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Math Help - Finding the domain - Need correcting please

  1. #1
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    Finding the domain - Need correcting please

    Would someone mind correcting my answers please?

    a)

    Answer: (-∞, -1) (1, ∞)


    b)

    Need help

    c)

    Answer: (-∞, -2) (4, ∞)


    d)

    Answer: (-∞, ∞)


    e)

    Answer: (-∞, 3) (3, ∞)
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  2. #2
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    Re: Finding the domain - Need correcting please

    Quote Originally Posted by YassAttack View Post
    Would someone mind correcting my answers please?

    a)

    Answer: (-∞, -1) (1, ∞)


    b)

    Need help

    c)

    Answer: (-∞, -2) (4, ∞)


    d)

    Answer: (-∞, ∞)


    e)

    Answer: (-∞, 3) (3, ∞)
    a) Incorrect, it's defined everywhere except where the denominator is 0. Where is this?

    b) Defined wherever the stuff under the square root is nonnegative. Where is this? If you need help solving \displaystyle x^2 - 4x + 2 \geq 0, start by completing the square...

    c) Defined wherever the denominator is nonzero and wherever the stuff under the square root is nonnegative. Where is this?

    d) Defined wherever the denominator is nonzero. Since the denominator will only be 0 if |y| = -3, which is impossible, it's defined over R, like you wrote, so correct

    e) Incorrect, it's defined wherever \displaystyle |z - 3| - 1 \geq 0. Where is this?
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    Re: Finding the domain - Need correcting please

    I think I just didn't write my answers properly...
    like for a) i meant to write all real numbers except for -1 and 1.
    c) all real numbers except 4 and -2
    e) -(infinity, +infinity) since whatever number in the |abs| will become positive. so |x| - 1 > 0.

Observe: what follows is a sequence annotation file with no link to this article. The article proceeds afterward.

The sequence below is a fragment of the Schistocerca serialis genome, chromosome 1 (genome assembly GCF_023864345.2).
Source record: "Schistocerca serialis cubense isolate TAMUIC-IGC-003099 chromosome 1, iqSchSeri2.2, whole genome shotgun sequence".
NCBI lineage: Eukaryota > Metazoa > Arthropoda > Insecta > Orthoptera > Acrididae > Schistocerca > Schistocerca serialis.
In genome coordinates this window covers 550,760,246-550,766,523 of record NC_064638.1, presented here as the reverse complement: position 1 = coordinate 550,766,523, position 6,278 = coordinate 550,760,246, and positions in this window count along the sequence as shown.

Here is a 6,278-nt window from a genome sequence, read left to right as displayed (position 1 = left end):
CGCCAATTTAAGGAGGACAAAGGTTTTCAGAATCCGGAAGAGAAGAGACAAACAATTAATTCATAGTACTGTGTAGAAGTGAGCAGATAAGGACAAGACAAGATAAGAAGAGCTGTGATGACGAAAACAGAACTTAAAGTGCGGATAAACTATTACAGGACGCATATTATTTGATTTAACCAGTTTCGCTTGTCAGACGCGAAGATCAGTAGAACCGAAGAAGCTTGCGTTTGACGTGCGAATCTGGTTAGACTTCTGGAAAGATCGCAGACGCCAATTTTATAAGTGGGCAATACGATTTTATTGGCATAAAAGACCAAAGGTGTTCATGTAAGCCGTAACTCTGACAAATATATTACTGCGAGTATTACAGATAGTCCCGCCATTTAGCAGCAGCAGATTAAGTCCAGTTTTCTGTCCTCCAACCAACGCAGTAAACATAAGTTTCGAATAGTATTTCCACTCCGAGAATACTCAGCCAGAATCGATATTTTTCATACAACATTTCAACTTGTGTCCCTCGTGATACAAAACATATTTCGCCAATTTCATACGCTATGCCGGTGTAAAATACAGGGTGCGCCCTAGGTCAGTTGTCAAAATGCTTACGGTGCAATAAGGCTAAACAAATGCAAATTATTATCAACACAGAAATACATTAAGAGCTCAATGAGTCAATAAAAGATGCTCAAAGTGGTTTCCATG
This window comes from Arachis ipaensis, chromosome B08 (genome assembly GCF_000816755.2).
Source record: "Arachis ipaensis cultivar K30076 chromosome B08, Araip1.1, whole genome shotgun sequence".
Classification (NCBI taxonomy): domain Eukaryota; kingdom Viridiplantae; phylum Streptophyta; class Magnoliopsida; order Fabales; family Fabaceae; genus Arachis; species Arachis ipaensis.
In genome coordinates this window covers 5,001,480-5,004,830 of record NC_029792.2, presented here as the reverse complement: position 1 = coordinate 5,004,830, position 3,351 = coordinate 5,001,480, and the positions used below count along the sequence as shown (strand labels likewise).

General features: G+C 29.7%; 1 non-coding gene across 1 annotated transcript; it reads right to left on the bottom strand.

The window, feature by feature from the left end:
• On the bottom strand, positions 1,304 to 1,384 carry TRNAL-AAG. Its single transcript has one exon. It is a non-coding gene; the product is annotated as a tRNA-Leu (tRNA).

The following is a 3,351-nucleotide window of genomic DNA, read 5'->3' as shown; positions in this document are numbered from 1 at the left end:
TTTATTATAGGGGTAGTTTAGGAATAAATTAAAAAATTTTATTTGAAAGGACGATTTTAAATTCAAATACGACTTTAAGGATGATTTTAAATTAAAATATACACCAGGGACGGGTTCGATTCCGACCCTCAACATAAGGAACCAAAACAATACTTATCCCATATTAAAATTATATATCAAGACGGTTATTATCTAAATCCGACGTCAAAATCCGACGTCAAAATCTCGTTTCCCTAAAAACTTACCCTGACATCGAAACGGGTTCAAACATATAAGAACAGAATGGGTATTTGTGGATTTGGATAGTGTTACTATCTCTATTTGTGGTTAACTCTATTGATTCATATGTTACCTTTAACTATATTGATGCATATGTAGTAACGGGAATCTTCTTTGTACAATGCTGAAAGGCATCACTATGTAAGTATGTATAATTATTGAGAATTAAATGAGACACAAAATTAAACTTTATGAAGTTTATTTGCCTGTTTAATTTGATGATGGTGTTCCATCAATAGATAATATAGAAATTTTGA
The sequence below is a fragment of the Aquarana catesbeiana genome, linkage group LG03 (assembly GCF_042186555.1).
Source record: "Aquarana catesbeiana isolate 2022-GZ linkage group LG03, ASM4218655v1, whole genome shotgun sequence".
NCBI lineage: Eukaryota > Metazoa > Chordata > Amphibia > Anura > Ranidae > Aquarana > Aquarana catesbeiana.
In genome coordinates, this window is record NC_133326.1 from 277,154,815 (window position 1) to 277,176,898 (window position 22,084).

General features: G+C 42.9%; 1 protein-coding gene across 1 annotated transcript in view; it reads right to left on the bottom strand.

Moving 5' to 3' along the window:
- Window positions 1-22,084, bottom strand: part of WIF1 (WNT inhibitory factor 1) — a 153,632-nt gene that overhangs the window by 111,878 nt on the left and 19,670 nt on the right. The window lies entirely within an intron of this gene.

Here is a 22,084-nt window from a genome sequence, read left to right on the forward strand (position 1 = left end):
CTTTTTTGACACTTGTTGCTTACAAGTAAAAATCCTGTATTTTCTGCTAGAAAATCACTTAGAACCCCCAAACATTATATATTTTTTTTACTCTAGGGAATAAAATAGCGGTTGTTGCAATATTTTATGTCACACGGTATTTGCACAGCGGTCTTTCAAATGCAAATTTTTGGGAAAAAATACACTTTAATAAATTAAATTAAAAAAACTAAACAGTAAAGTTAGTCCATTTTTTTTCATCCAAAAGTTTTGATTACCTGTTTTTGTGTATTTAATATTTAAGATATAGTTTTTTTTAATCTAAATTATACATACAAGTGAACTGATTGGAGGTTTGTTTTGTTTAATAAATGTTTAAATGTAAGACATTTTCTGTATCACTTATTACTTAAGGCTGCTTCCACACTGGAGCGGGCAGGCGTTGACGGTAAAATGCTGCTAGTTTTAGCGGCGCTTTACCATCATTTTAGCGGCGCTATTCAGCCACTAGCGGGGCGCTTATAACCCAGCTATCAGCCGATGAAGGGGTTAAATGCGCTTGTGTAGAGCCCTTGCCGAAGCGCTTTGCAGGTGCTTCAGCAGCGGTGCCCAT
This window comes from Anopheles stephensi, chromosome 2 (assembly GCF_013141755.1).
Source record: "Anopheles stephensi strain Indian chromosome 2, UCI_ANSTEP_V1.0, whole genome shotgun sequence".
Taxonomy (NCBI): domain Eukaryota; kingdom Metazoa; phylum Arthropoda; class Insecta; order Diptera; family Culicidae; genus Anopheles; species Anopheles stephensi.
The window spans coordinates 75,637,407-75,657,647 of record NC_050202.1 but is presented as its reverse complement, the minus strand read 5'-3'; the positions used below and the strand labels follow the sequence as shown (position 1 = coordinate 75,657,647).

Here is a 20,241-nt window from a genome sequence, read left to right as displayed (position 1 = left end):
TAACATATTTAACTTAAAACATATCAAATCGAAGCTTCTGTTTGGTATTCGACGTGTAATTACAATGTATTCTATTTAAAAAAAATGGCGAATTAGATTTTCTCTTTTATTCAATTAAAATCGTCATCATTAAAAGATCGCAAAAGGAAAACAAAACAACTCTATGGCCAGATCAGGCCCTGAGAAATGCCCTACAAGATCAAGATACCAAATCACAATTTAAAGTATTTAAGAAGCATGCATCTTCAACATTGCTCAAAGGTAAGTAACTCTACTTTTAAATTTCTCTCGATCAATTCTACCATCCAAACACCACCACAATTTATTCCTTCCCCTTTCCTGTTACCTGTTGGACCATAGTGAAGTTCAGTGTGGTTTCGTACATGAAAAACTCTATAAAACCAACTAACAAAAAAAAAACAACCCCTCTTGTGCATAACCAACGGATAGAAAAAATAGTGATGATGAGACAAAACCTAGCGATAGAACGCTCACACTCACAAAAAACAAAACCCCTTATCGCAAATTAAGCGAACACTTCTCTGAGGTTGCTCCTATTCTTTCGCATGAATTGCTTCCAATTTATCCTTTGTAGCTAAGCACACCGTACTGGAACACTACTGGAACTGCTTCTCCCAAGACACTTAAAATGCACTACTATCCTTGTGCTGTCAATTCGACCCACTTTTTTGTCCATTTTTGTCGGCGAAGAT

Did i just mess up in the way i wrote that?

    and b can't be factored.
    Last edited by YassAttack; September 25th 2011 at 07:05 PM.
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    Re: Finding the domain - Need correcting please

    Quote Originally Posted by YassAttack View Post
    I think I just didn't write my answers properly...
    like for a) i meant to write all real numbers except for -1 and 1.
    c) all real numbers except 4 and -2
    e) all real numbers except for 3

    Did i just mess up in the way i wrote that?

    and b can't be factored.
    In that case a) is correct. Write it as \displaystyle \mathbf{R}\backslash\{-1, 1\} or \displaystyle (-\infty, -1)\cup (-1, 1)\cup (1,\infty).

    I'm pretty sure b) CAN be factored... It might not factorise over the rationals though. Like I said, try completing the square...

    c) I doubt that is the answer, as you need to take more into account than that. The square root function is only defined when the stuff under it is nonnegative. For that stuff under the square root to be 0, then the numerator (x) is 0, which is fine. For the stuff to be positive, then the top and bottom need to both be positive or both be negative. When does this happen?

    e) Not even close. Do you know how to solve inequalities that involve absolute values?
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    Re: Finding the domain - Need correcting please

    Quote Originally Posted by Prove It View Post
    In that case a) is correct. Write it as \displaystyle \mathbf{R}\backslash\{-1, 1\} or \displaystyle (-\infty, -1)\cup (-1, 1)\cup (1,\infty).

    I'm pretty sure b) CAN be factored... It might not factorise over the rationals though. Like I said, try completing the square...